SecurID Thoughts

Today was my first day back at work since the 18th.   Anything happen in the world of security while I was gone?

What you say?   RSA was breached?  It has been funny following the obligatory reactions in the absence of actual information.   RSA’s first suggestion for action could have been written before the event.

One of the articles that piqued my interest was Larry Seltzer “RSA Hack Demonstrates Superiority of Cell Phone as 2nd Factor”  This article pronounced security tokens like securID a niche market that will further be eroded by this loss of confidence.  He promotes PhoneFactor as a viable alternative.

PhoneFactor upon request sends you a token via SMS message.  Like securID there can be a PIN.   It can also call you and read you  the tokencode.   What happens when the power goes out?   Weather events are when people are more likely to be working remotely.   In snowstorms this winter we had people without power for days.   Many people don’t have POTS as a backup anymore.   They only have the cell or they use a form of VOIP (Vonage or ISP provided phone service).  One could also be concerned about the transmission of the tokencode over an insecure medium.   

But this isn’t about PhoneFactor.   It is about RSA.   Gartner analyst Avivah Litan reports, RSA held a conference call today with industry analysts.  The recently patched Adobe Flash vulnerability, CVE-2011-0609, was used in this attack.   Adobe had reported this vulnerability being exploited in the wild prior to patching.   A Flash file inside an Excel file was used in the initial part of the attack.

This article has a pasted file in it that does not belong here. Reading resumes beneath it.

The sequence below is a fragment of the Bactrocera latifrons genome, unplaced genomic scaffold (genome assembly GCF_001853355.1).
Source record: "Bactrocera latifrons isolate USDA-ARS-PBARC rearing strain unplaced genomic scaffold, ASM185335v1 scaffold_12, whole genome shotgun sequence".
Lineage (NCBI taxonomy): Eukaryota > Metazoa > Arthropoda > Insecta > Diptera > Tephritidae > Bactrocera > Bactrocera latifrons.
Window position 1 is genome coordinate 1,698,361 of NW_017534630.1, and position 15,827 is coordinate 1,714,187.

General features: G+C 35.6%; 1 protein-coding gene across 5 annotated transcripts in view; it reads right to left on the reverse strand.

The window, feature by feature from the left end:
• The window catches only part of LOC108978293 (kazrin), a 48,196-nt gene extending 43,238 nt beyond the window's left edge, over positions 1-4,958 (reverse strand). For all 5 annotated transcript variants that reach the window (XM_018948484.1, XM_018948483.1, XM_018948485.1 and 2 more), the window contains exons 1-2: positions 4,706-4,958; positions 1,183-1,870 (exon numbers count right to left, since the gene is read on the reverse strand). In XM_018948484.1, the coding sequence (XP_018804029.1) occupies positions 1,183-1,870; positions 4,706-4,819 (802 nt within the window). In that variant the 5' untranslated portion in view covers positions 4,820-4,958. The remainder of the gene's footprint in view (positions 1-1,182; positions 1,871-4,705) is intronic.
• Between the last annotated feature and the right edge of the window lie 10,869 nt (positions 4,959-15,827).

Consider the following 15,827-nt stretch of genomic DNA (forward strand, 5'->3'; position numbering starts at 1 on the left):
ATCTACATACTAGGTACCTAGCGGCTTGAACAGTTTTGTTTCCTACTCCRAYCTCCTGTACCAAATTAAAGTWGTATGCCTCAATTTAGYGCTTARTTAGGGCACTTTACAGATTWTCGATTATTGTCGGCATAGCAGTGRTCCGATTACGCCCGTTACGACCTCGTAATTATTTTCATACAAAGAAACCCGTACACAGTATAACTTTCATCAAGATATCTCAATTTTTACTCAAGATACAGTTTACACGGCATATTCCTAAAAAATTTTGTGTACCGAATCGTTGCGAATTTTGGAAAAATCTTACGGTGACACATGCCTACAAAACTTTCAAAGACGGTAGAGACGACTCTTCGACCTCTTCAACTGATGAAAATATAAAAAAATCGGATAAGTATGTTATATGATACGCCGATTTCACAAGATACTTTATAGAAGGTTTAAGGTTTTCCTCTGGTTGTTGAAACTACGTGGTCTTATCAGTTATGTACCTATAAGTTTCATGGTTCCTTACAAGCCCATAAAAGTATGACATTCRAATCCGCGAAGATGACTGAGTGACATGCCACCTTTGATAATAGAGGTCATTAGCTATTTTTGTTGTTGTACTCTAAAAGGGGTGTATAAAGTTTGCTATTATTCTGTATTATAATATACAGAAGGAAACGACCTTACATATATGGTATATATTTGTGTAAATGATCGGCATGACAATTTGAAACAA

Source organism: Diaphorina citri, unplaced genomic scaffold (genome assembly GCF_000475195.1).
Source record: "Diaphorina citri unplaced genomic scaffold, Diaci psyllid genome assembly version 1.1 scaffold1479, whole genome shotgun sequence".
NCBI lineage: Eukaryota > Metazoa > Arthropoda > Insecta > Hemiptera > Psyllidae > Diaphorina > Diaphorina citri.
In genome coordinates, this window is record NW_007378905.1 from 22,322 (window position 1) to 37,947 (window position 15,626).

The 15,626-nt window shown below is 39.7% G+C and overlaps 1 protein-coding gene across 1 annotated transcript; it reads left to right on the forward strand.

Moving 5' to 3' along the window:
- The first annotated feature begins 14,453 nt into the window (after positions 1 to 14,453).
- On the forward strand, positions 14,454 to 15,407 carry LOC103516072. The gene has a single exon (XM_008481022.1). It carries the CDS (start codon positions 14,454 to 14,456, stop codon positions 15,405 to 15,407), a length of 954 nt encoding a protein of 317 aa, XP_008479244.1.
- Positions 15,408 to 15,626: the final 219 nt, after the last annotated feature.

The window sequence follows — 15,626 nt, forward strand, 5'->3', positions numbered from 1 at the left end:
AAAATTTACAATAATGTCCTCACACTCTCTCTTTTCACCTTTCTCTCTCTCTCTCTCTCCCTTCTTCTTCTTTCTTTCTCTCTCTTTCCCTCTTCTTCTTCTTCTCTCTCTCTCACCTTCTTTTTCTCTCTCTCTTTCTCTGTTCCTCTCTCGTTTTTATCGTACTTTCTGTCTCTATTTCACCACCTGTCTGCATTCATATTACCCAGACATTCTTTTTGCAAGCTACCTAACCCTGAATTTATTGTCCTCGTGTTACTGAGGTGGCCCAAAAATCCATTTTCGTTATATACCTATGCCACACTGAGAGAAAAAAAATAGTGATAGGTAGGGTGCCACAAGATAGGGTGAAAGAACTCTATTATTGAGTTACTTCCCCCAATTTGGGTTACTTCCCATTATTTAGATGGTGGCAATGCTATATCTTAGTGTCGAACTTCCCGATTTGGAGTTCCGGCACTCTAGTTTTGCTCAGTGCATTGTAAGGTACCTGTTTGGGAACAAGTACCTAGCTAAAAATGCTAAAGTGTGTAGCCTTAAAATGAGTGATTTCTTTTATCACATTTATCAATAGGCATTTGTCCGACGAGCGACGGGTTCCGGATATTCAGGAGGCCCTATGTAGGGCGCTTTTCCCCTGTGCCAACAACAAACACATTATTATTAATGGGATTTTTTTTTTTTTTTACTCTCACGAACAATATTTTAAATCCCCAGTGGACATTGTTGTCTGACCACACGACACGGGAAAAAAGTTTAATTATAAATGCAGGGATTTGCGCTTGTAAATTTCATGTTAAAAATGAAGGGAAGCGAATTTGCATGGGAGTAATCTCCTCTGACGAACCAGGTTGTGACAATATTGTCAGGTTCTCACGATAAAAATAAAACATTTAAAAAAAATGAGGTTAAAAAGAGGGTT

This email was sent to the spam folder at RSA.   Sounds like a good argument for not allowing users to review their detected spam.    

With this attack it becomes ever more important that the PIN not be written down and left with the card.    Security conscious companies are doing the only thing they can do in the short term.   They require longer PINs and enable PIN expiration.   This is going to lead to more writing down of the PIN.   I feel like this incident is being used to justify what should have been done in the first place. (requiring PIN changes, and longer PINs).  

If companies feel they need to change out cards to be secure, even if those cards were free there is high cost in the change over.   This will lead to people considering other changes.   That SmartCard program that once seemed so onerous and expensive wont seem as bad.   The time to be making those changes isn’t while the ink is still wet on the security advisory. 

Security projects like SIEM, user behavior monitoring, and DLP that were once extravegant expenses are beginning to look like a crucial part of a layered approach to defenses. 

But still, it is the basics.


  1. Looks like they do not have good security practise for their server and network systems. Good security tool without good security process is rendered useless.

    • I dont know. How many companies do you think would be able to catch this occuring in real time as some articles have said occured here.

      Most breach stories involve looking at what happened 6 months ago, not that many companies retain logs that long.

  2. I wonder if RSA’s use of “Advanced Persistent Threat” is just a marketing ploy a la “hey we know some current ISA buzzwords therefore we’re in the know!” or if it really was a successful breach perpetrated by a N. Korea, China or even a Russia? I also wonder if any government agencies (FBI, NSA, CIA) have even bothered to subpoena forensics from RSA to determine who / where the threat came from? All unanswered questions, and perhaps, rightly so.

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